In light of the issues brought to life by Black Lives Matter — both around the world and here in Victoria — Douglas asked Moussa Magassa, a specialist in Equity, Diversity, Inclusion, Human Rights and Partnerships at the University of Victoria, for his thoughts about racism and inclusivity in Canadian culture and workplaces.
Both at the university and in the community, Magassa works to educate people about these issues. To do this, he is part of several groups, including the Greater Victoria Police Diversity Committee, Resilience BC, the provincial program Organizing Against Racism and Hate, and the Victoria Multifaith Society, among others.
Douglas: In Canada, many people pride themselves on multiculturalism, but are we not as prone to systemic racism and discrimination on the basis of race as other countries?
Moussa Magassa: Yes — it is interesting that many people pride themselves on multiculturalism in Canada. Sadly, the first of these people are those who also espouse multiculturalism because it places their culture at the centre and other cultures as an addition. Multiculturalism for many Canadians is white culture and its tolerance of other cultures, with the condition that the latter play by its rules and so-called Canadian values.
Racism and discrimination is, however, embedded in this kind of multiculturalism mindset — and it’s systemic, cultural and societal. It justifies white supremacy, continuous colonization of Indigenous land and Canadian political correctness.
Douglas: Binna Kandola, a British business psychologist and author of Racism at Work: The Danger of Indifference compares racism to a virus that lingers in organizations because people have internalized racist stereotypes. What are your thoughts on this?
Moussa Magassa: I totally agree with her. I am even surprised why racism has never been recognized as a crime against humanity and a social pathology. I really think we need to start dealing with racism clinically because it is worse than a virus. We usually develop treatment for a virus, but the racist often hides behind the status quo provided by the system, the culture and the society.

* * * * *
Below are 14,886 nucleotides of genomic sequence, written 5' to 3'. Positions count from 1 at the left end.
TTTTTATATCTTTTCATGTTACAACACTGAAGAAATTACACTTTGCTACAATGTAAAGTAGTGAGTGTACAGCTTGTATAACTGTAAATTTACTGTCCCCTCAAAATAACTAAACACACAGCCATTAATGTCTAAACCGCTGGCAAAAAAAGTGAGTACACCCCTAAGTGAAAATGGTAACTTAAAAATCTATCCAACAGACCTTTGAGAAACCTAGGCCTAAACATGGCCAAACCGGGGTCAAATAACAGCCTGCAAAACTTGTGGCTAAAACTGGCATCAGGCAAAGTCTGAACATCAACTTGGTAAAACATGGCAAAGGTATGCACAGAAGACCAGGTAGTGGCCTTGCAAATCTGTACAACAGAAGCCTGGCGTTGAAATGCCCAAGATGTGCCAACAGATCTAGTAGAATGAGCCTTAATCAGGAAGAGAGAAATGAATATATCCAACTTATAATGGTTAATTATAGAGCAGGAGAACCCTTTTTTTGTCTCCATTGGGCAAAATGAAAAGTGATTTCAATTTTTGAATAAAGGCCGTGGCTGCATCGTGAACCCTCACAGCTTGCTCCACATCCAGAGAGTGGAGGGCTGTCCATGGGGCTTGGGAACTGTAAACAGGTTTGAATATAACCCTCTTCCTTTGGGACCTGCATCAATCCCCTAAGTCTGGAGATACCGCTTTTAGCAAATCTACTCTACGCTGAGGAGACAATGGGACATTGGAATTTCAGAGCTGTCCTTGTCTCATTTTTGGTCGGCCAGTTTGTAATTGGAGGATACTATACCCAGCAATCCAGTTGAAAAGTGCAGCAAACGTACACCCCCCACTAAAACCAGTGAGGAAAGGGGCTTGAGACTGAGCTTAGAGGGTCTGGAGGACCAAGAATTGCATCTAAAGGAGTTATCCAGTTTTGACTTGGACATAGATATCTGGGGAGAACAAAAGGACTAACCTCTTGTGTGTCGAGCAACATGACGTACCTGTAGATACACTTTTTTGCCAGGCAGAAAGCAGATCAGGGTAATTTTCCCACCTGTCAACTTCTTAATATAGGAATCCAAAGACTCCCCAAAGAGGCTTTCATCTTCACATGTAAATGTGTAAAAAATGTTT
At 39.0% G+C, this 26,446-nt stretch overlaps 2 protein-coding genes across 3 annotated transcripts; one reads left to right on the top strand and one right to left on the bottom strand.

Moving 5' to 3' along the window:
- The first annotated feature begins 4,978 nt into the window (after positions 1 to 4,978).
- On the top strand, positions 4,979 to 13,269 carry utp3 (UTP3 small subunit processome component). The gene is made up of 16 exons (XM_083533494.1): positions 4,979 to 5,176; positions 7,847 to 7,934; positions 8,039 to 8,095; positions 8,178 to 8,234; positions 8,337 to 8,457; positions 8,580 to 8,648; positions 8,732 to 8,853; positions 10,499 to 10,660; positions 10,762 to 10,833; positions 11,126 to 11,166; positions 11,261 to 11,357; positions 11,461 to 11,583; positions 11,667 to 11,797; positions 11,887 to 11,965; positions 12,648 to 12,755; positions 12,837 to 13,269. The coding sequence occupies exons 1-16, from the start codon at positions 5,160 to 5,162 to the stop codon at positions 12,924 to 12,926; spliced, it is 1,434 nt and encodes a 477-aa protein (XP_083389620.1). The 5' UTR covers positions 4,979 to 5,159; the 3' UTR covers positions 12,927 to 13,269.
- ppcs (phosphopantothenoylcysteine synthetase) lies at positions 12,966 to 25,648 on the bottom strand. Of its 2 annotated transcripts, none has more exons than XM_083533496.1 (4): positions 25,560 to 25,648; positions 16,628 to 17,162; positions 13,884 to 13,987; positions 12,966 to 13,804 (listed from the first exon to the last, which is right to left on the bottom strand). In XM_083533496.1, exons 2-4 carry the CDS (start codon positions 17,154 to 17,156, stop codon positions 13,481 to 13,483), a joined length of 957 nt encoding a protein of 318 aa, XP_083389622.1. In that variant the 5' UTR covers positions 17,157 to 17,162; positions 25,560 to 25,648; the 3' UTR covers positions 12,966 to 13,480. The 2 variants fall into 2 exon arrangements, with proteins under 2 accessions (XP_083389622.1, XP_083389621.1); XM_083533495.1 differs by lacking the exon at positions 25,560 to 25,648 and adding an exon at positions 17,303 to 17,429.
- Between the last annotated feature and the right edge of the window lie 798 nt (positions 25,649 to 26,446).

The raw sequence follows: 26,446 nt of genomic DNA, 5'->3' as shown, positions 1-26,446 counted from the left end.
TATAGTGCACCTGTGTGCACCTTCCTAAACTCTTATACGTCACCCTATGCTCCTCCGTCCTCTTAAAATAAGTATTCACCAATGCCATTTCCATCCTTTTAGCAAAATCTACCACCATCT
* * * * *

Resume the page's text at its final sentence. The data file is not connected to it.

It is also emboldened by privilege, power and other intersections. The excuse of the racist is ignorance and fear. Unfortunately, as I have said in other situations, the racist is not ignorant or fearful of the Black man in me, he/she is racist because he/she thinks she can get away with it. Racism benefits the racist …
Douglas: There has been a great deal written lately on microaggressions. Can you talk about what these are and how they undermine inclusivity?
Moussa Magassa: Microaggressions are everyday insults and indignities against Black people and other BIPOC. To dismantle microaggressions, we also need to dismantle the culture of white supremacy and white essentialism. We need to disrupt the racist beliefs and attitudes embedded in the culture and the system that supports and legitimized that culture as a universal value.
Douglas: There has been a great deal of discussion about Black Lives Matter, particularly following the death of George Floyd at the hands of police. What is the most respectful way for businesses to support this important movement?
Moussa Magassa: It is important for businesses to not take advantage of George Floyd’s death and the voice of Black Lives Matter and turn these into business opportunities. Businesses and organizations should really do this work from the heart by bringing in the right people who can help them learn, understand and develop strategic ways to really implement genuine change in their businesses and people.
Continue Reading: The Black Experience in Multicultural Canada